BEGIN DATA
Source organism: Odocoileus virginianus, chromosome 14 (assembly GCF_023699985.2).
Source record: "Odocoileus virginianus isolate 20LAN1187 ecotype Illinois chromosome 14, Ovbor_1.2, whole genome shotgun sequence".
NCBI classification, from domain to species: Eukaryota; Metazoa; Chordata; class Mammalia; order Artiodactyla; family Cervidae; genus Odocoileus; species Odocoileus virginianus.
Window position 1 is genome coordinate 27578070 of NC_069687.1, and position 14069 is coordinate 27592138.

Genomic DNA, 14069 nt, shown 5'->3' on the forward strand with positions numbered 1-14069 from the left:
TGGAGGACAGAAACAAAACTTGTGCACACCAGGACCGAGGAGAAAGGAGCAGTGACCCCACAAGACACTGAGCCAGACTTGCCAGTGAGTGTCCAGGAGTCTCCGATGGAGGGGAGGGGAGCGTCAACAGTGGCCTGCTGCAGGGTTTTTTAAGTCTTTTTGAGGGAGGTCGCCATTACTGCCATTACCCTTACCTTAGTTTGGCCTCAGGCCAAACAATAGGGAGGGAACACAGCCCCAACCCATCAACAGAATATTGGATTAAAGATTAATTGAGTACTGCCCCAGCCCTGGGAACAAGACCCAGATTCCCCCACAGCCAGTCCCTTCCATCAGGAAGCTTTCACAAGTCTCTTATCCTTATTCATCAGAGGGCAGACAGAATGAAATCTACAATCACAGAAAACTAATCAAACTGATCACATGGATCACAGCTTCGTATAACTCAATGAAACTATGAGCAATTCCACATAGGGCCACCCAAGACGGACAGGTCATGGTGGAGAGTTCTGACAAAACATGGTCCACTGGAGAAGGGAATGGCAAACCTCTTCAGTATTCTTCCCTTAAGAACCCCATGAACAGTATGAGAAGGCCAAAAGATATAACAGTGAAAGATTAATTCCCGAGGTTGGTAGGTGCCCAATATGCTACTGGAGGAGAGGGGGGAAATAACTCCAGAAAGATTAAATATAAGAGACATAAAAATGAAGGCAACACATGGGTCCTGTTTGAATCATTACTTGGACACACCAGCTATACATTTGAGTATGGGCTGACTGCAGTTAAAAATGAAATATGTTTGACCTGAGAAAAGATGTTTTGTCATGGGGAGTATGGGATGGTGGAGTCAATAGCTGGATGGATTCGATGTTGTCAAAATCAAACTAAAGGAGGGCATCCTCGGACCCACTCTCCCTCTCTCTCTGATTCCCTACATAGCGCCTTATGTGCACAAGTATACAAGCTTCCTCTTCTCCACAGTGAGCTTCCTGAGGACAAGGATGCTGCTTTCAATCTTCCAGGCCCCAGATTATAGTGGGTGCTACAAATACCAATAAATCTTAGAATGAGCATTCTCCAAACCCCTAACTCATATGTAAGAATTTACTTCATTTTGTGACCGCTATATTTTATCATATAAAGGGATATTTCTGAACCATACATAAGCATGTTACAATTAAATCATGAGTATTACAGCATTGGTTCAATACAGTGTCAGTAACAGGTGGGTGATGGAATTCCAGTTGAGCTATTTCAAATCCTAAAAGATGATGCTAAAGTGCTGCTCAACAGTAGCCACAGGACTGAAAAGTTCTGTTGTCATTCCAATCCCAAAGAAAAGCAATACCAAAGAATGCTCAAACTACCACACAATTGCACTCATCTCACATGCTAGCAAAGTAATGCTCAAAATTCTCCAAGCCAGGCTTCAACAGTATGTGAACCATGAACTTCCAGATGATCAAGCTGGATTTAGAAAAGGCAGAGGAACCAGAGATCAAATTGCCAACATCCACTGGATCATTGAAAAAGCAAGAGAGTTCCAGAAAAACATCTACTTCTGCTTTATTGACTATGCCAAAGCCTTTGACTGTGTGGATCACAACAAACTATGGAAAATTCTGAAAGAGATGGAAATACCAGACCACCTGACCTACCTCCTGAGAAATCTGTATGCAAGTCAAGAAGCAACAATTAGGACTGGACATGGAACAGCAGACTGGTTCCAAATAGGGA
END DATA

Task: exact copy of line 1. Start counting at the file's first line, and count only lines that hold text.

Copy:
Source organism: Odocoileus virginianus, chromosome 14 (assembly GCF_023699985.2).